The period of the past recent months has been a very critical time for the U.S.. Amid the threat of the Coronavirus, the U.S. government’s reputation, due to its way in handling of the pandemic, has been seriously damaged both domestically and internationally. Hence, the U.S. must have to act in a seemingly very strong manner in order to remain confident. Besides that, acting strongly on foreign issues might aim to serve the U.S. election purpose.

 

Whatever the U.S. has done and is going to do in relation to the Taiwan issue, Taiwan’s status as a card used by the U.S. to balance the mainland China has remained and will remain the same. From a realist perspective, deploying the Taiwan card has been one of the usual tactics of the U.S. since decades ago.

 

This piece, meanwhile, would also like to assert that the U.S. has actually calculated its relations with the mainland and with Taiwan very carefully in general terms, as the U.S. decision-makers know the bottom line concerning the Taiwan issue very well, which is that the Chinese government would never compromise on the issue of sovereignty.

 

Another issue that needs to take into account when trying to understand the messages sent by the U.S. officials is that the U.S. is a very liberalized society, which partly means that different voices coming from a wide range of officials and from a variety of sectors at the same time shouldn’t be a surprising matter to the world. In other words, talking could be one thing, and doing could be another thing in a democratic sense sometimes, especially in a very liberalized society, as the world has seen.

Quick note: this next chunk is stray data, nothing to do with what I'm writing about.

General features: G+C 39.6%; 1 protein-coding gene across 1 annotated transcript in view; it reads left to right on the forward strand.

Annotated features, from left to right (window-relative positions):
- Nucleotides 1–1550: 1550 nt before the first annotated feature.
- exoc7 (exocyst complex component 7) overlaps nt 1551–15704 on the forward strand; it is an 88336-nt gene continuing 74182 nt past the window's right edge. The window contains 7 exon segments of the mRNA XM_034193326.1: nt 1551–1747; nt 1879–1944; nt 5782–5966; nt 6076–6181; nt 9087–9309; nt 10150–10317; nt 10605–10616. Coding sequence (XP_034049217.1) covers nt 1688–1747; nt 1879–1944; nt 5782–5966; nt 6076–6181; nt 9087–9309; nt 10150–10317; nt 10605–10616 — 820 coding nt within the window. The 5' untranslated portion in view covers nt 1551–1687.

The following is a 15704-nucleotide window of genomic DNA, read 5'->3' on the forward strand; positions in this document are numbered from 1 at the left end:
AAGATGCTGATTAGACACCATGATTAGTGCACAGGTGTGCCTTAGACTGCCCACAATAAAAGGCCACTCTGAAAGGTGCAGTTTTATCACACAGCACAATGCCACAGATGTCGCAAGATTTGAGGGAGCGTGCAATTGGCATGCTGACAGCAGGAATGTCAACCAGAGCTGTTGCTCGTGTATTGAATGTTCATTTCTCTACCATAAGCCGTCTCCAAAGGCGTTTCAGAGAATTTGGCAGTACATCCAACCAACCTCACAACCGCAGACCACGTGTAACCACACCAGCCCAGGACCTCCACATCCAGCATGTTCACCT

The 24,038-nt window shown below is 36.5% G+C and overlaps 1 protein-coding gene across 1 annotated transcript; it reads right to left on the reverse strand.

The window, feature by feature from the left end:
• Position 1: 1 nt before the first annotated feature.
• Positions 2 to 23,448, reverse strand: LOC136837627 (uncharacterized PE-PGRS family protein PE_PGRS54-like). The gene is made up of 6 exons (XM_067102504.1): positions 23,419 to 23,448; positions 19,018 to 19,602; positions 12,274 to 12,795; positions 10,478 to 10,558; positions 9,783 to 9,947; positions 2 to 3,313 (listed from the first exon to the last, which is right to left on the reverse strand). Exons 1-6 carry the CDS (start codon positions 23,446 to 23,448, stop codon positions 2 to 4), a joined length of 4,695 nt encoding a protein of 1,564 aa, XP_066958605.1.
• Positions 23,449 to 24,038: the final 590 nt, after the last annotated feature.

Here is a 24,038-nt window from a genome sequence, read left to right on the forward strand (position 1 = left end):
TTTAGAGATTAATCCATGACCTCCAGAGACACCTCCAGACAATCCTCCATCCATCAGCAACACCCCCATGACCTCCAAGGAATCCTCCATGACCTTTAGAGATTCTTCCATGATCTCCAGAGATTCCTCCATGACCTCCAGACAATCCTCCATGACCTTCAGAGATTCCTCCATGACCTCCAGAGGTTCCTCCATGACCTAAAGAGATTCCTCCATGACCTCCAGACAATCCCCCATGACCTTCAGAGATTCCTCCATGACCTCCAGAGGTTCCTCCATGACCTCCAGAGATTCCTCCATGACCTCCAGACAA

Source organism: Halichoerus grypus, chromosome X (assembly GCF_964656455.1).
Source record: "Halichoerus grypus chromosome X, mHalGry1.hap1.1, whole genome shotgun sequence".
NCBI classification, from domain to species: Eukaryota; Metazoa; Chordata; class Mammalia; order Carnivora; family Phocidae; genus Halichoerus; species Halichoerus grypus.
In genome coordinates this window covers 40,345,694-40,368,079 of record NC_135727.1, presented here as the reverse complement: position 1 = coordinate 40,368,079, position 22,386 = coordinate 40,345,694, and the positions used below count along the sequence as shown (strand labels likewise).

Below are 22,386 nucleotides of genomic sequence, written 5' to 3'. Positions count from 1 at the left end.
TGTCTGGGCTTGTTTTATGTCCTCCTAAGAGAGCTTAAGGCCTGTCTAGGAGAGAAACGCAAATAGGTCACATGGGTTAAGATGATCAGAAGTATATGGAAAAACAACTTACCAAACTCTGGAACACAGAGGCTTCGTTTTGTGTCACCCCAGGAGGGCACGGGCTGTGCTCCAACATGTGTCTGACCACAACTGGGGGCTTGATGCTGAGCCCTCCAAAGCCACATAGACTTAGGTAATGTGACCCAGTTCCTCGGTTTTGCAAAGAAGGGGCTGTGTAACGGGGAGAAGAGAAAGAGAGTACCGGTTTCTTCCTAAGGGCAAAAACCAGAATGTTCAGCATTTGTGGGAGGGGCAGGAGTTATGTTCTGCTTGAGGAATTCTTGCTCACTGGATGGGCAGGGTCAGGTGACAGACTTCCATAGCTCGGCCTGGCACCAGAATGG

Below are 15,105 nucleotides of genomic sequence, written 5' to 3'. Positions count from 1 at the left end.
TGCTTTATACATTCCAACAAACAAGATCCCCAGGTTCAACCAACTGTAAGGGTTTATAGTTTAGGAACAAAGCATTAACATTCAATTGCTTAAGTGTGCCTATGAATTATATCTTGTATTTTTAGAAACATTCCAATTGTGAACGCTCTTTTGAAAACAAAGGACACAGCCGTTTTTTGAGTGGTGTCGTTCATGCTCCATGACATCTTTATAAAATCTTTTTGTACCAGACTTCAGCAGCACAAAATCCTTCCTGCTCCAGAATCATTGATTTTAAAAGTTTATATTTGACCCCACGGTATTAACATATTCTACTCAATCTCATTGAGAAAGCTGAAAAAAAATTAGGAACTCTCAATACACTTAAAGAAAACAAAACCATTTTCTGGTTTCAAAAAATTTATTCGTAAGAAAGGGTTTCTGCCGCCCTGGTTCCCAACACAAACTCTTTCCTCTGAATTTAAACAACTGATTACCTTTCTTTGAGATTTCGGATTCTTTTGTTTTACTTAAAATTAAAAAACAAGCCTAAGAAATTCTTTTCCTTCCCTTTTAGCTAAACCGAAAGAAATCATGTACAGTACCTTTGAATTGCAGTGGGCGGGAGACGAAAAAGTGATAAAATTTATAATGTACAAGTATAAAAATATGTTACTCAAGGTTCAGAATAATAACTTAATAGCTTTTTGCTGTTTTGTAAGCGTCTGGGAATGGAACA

II.               Impact of the Messages Delivered by the U.S. Officials

 

Even though the U.S. does have no intention to pursue anything particularly substantial, the messages delivered by the U.S. officials could still cause a slight impact more or less on the political parties in Taiwan, in particular, on the DPP. More precisely, these could lead the Cai government to re-affirm its current hostile stance and policies toward the mainland China, and encourage the DPP to seek even more ambitious plans to create problems in the Cross-Strait relations. In Cai’s inauguration speech on 20 May, she pledged to actively increase Taiwan’s participation in regional cooperation mechanisms, and to raise Taiwan’s role in contributing to the peace, stability, and prosperity in the Indo-pacific region. Obviously, Cai’s message reveals the Cai government’s willingness to accommodate the U.S. Indo-pacific strategy. Meanwhile, the DPP sees bringing the U.S. in as a good opportunity to help highlight Taiwan’s status. Nevertheless, this kind of attempts will be unlikely to make any breakthroughs, as far as the Cross-Strait relations remains in a difficult situation. Over all, the DPP’s policies toward the mainland China and the U.S. respectively under Cai’s new term wouldn’t expect to have dramatic changes.